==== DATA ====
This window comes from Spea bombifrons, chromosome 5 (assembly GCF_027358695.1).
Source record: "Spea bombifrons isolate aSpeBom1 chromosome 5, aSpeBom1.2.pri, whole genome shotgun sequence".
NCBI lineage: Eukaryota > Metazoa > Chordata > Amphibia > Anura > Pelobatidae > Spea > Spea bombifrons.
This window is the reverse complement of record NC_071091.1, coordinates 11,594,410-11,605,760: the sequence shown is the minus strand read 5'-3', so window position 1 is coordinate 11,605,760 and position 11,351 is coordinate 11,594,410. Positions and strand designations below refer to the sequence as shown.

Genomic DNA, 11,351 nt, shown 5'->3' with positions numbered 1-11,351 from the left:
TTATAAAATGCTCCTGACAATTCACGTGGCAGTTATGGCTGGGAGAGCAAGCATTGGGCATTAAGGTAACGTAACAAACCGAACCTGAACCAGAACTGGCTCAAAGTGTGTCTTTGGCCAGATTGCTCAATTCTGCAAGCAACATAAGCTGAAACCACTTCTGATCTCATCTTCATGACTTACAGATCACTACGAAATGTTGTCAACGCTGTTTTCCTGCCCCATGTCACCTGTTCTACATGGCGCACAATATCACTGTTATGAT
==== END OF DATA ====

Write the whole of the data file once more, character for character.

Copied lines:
This window comes from Spea bombifrons, chromosome 5 (assembly GCF_027358695.1).
Source record: "Spea bombifrons isolate aSpeBom1 chromosome 5, aSpeBom1.2.pri, whole genome shotgun sequence".
NCBI lineage: Eukaryota > Metazoa > Chordata > Amphibia > Anura > Pelobatidae > Spea > Spea bombifrons.
This window is the reverse complement of record NC_071091.1, coordinates 11,594,410-11,605,760: the sequence shown is the minus strand read 5'-3', so window position 1 is coordinate 11,605,760 and position 11,351 is coordinate 11,594,410. Positions and strand designations below refer to the sequence as shown.

Genomic DNA, 11,351 nt, shown 5'->3' with positions numbered 1-11,351 from the left:
TTATAAAATGCTCCTGACAATTCACGTGGCAGTTATGGCTGGGAGAGCAAGCATTGGGCATTAAGGTAACGTAACAAACCGAACCTGAACCAGAACTGGCTCAAAGTGTGTCTTTGGCCAGATTGCTCAATTCTGCAAGCAACATAAGCTGAAACCACTTCTGATCTCATCTTCATGACTTACAGATCACTACGAAATGTTGTCAACGCTGTTTTCCTGCCCCATGTCACCTGTTCTACATGGCGCACAATATCACTGTTATGAT